Samsung Galaxy NX review

Up close and personal with the world's first Android CSC

Samsung Galaxy NX review
The Samsung Galaxy NX uses Android

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Samsung Galaxy NX review

Samsung has gone for the DSLR-type styling, rather than flatter, compact style of cameras we've seen from the company of late. A chunky grip makes the camera easier to hold than some of the other NX cameras and helps it to feel secure in the hand, especially when shooting one-handed. That said, the chunky look won't be to everybody's taste, and definitely takes some getting used to.

This isn't really a camera that you can use one handed for long periods of time, due to the size and nature of the screen. You'll need one hand to hold the camera and another to operate the touchscreen.

On the back of the camera there are no buttons, since instead the entire rear is taken up by the extremely large 4.8-inch touchscreen TFT. This is much larger than the usual 3-inch displays found on most compact system cameras and DSLRs, and certainly is a striking look.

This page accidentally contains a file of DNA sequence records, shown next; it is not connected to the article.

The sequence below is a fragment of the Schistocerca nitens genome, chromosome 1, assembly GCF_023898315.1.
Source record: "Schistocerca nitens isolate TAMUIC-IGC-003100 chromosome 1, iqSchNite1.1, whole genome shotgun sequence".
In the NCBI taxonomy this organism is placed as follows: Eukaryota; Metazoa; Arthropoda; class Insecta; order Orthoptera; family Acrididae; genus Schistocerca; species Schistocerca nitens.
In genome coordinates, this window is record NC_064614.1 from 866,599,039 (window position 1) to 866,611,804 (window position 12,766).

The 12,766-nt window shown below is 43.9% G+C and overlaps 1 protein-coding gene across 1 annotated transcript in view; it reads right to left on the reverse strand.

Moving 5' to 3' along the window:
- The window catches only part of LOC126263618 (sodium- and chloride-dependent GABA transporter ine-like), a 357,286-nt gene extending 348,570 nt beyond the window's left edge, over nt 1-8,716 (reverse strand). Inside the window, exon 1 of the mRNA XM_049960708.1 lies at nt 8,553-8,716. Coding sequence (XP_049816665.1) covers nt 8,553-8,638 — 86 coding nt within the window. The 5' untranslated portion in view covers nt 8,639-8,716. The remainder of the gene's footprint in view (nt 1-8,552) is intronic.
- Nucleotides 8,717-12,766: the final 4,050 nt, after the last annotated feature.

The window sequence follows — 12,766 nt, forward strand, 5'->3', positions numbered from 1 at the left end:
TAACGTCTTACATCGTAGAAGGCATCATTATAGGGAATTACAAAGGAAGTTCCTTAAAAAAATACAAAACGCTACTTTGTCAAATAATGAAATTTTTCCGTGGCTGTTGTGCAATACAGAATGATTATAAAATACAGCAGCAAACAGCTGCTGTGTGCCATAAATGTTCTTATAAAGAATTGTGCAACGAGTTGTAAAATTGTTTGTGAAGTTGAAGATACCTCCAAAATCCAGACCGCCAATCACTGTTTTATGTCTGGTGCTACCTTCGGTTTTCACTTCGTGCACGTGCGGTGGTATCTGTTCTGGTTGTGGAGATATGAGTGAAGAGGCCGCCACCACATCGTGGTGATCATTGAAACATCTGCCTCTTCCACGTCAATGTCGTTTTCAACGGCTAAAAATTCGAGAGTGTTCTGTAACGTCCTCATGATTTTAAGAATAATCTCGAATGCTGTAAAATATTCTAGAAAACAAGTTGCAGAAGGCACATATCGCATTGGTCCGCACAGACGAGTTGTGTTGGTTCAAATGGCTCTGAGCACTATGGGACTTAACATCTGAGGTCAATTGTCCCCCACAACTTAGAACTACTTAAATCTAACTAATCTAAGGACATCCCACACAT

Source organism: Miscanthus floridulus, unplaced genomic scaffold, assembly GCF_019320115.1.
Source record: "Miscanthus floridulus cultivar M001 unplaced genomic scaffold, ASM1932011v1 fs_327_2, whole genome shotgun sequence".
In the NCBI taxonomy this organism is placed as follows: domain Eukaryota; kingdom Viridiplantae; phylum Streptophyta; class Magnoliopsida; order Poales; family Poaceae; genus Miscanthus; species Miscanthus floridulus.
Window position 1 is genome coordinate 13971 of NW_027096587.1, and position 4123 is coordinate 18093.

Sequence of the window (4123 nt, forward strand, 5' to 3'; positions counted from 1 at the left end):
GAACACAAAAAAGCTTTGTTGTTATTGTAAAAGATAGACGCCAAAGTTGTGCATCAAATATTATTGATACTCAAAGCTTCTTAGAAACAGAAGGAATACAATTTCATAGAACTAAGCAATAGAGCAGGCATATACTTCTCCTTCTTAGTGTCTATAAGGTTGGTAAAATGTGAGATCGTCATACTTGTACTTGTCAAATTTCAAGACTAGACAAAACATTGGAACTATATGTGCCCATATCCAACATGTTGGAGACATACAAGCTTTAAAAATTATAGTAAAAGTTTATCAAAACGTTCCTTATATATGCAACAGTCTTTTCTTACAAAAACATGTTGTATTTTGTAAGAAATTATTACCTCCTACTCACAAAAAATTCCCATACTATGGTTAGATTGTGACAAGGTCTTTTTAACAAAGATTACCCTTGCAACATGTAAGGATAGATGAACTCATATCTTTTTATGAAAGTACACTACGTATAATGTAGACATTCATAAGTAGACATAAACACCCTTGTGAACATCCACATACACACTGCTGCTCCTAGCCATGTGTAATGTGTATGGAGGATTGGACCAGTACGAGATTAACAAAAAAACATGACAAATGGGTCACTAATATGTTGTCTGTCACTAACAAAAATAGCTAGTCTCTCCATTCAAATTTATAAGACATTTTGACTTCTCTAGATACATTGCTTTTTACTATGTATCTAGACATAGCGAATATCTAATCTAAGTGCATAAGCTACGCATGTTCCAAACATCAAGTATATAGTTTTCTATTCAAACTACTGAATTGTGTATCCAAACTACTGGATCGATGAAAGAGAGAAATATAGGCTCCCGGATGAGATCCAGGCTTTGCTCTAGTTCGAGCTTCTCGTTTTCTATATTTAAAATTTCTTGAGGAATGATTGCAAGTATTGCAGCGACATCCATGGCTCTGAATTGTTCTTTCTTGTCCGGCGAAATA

Samsung Galaxy NX review

The only physical buttons on the camera can be found on top of it, where you'll find the shutter release, a button for lifting the inbuilt flash and a video record button. There's also a dial that can offer a number of different functions, depending on what you're doing with the camera. It can be used to switch between the various modes, such as shutter or aperture priority, or it can be used to jog between different apertures, shutter speeds and so on, once you've selected this parameter on the touchscreen.

By default, scrolling the dial independently will switch between the different exposure modes, but you can also customise the dial to control various key functions such as aperture and sensitivity. Pushing the dial inwards will switch between these different parameters once this mode is set.

By default, the camera switches to sleep mode after 30 seconds. That's quite brief and it takes a little while to warm back up again when you need to use it. With the original firmware installed, we tried switching it to a longer period, but even though it was changed in the menu, it still switched off after 30 seconds - Samsung has now rectified this problem and the sleep timer length can now be changed.

Samsung Galaxy NX review

From completely off, the start-up time of the Galaxy NX is pretty slow - being akin to a smartphone or tablet. We're talking about 20 seconds or more to go from off to ready to shoot - not very useful when trying to capture a fleeting moment. To get around this, you can use the camera in sleep mode - Samsung says that battery drain is extremely minimal so it's a good alternative to turning it completely on and off.